>
Bored of Education?
Your comments about this column are welcome ~ e-mail Laramie at
The Spectator
founded 2004 by ron cruger
A place for intelligent writers
A place for intelligent readers
 by Laramie Boyd
ecrboyd@aol.com
2013 Spectator Ron - The Spectator All Rights Reserved
C
        An article by David Lyell in the United Teacher newspaper, tells how Los Angeles City Schools Superintendent, John Deasy, interrupted a teacher's class and berated her in front of the class. When the teacher questioned his actions, she was fired. Subsequently, the Los Angeles City Schools Board of Education not only gave Mr. Deasy a "satisfactory" evaluation, but extended his current contract for one year. It seems, however, in a recent survey conducted, fifteen thousand teachers had given Mr. Deasy a vote of "no confidence." Also, according to the paper, Mr. Deasy has tried to make it easier to fire teachers by supporting a Senate bill, and when a teacher is cleared of any wrong doing in a complaint, even though District leaders recommend the teacher be returned to their regular assignment, Mr. Deasy refuses to do so. Deasy also would like to narrow the arts and music curriculum, seemingly to over-focus on testing and test scores rather than classroom instruction. In addition, State Senator Ricardo Lara confirmed that the L.A. Board of Education doesn't bother to follow its own mandates. One of the Board's own insurance companies has sued the Board for not following its own policies. Also, there have been cases involving the Boards retaliatory actions against activist teachers who disagree with Mr. Deasy or the Board's actions.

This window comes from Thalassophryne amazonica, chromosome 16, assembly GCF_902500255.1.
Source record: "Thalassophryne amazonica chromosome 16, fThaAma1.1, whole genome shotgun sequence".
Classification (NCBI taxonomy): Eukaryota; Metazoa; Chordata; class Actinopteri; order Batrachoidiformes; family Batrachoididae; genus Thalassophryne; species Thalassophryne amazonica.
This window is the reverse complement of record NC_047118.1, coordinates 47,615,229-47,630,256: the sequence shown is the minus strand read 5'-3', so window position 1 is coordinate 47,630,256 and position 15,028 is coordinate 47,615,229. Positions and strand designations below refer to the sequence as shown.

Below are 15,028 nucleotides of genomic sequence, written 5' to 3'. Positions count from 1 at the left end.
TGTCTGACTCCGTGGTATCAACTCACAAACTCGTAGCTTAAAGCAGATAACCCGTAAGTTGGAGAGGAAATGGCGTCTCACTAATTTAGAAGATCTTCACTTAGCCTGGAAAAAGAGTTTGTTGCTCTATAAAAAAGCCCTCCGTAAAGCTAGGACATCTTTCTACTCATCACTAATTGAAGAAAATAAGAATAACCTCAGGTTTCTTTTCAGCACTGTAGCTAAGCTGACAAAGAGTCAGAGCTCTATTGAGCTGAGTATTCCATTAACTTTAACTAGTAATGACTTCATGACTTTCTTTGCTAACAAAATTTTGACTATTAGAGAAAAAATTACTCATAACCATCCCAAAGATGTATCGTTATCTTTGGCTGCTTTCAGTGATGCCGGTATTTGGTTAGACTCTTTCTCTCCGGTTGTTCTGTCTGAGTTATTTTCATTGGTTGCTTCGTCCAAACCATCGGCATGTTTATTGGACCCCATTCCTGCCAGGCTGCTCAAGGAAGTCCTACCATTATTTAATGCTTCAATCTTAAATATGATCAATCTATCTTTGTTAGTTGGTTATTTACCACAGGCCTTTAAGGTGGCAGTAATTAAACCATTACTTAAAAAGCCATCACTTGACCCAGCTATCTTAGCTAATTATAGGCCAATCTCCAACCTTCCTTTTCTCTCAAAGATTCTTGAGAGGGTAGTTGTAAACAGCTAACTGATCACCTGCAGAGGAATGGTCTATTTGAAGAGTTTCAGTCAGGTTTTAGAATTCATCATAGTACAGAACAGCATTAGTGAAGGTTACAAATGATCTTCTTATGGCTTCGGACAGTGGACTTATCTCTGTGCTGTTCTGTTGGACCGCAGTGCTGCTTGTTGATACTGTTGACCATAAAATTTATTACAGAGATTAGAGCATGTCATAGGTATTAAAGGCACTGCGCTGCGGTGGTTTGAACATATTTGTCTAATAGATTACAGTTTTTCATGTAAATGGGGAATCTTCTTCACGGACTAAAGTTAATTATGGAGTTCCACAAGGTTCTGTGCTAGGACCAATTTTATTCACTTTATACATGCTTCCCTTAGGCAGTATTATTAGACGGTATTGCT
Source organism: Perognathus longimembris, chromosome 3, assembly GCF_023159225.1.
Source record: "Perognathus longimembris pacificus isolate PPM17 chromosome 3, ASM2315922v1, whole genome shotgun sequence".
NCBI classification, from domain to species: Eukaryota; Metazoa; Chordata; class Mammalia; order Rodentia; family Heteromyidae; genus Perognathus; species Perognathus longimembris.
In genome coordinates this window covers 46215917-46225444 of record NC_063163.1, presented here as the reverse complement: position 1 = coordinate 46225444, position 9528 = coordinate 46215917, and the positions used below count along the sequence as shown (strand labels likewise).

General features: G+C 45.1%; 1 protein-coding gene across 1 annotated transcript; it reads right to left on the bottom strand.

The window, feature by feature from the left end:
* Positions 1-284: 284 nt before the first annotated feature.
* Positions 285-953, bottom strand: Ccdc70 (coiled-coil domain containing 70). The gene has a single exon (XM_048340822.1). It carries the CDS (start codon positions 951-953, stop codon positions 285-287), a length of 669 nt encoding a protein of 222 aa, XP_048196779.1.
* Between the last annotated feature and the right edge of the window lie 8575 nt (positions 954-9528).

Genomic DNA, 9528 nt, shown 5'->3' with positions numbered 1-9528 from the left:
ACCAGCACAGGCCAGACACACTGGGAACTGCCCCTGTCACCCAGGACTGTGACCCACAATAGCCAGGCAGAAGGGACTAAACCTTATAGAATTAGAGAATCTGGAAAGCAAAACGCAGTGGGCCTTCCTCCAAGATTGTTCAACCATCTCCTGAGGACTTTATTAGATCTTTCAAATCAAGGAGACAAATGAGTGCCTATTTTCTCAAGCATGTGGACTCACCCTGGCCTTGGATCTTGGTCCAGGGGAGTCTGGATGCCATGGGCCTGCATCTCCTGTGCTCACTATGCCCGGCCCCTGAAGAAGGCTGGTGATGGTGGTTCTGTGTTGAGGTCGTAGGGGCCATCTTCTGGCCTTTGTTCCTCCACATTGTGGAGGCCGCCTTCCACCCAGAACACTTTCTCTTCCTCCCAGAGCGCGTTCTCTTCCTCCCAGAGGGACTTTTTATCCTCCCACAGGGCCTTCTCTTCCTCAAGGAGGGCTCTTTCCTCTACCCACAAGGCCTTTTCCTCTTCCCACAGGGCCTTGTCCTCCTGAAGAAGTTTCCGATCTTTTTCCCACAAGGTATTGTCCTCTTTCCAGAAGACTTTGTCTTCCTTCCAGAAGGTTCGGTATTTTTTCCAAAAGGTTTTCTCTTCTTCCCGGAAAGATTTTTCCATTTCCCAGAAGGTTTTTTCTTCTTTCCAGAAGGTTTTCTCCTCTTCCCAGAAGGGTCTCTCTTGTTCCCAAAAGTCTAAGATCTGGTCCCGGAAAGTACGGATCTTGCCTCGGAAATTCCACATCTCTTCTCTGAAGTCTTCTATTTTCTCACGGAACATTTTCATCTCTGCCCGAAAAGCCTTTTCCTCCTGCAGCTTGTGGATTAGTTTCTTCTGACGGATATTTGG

As a retired teacher after 32 years in the classroom, I can believe these acts to be true. I recall one Principal telling me that it wasn't the teacher in the classroom that was the most important cog in the wheel of educating young people, but rather the administrative staff making policy decisions behind closed doors. I almost fell off my desk chair when I heard that statement, and I wondered how many other so called "educators" had that comically moronic belief. In 32 years of teaching, I was visited only a handful of times by a Principal. One told me my bulletin board was inadequate. Another told me to open a window as he thought the room was "stuffy." A third time I was asked to play in the student-faculty softball game.
        My advice is, don't give full credence to educational-administrative-jargon you hear from school district higher-ups, in newspapers or on TV. They have an ax to grind too. Teachers and students know what goes on in a particular classroom, nobody else.